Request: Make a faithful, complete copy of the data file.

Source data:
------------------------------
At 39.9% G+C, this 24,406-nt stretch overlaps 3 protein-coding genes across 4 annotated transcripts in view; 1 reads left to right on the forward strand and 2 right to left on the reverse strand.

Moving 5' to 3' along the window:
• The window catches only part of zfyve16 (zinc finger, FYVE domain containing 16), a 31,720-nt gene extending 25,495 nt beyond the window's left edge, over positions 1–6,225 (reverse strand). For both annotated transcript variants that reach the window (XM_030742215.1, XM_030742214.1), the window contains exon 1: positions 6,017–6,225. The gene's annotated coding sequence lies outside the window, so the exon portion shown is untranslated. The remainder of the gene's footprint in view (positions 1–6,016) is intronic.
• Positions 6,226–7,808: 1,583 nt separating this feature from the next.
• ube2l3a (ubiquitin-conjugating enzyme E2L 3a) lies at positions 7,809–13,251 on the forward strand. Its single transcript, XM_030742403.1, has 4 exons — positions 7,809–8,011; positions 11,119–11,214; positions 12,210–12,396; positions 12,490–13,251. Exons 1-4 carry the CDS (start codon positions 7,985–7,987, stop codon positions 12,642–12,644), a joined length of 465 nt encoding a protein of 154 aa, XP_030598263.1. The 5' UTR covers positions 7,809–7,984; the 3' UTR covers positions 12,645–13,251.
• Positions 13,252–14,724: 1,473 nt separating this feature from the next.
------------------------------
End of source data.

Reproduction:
At 39.9% G+C, this 24,406-nt stretch overlaps 3 protein-coding genes across 4 annotated transcripts in view; 1 reads left to right on the forward strand and 2 right to left on the reverse strand.

Moving 5' to 3' along the window:
• The window catches only part of zfyve16 (zinc finger, FYVE domain containing 16), a 31,720-nt gene extending 25,495 nt beyond the window's left edge, over positions 1–6,225 (reverse strand). For both annotated transcript variants that reach the window (XM_030742215.1, XM_030742214.1), the window contains exon 1: positions 6,017–6,225. The gene's annotated coding sequence lies outside the window, so the exon portion shown is untranslated. The remainder of the gene's footprint in view (positions 1–6,016) is intronic.
• Positions 6,226–7,808: 1,583 nt separating this feature from the next.
• ube2l3a (ubiquitin-conjugating enzyme E2L 3a) lies at positions 7,809–13,251 on the forward strand. Its single transcript, XM_030742403.1, has 4 exons — positions 7,809–8,011; positions 11,119–11,214; positions 12,210–12,396; positions 12,490–13,251. Exons 1-4 carry the CDS (start codon positions 7,985–7,987, stop codon positions 12,642–12,644), a joined length of 465 nt encoding a protein of 154 aa, XP_030598263.1. The 5' UTR covers positions 7,809–7,984; the 3' UTR covers positions 12,645–13,251.
• Positions 13,252–14,724: 1,473 nt separating this feature from the next.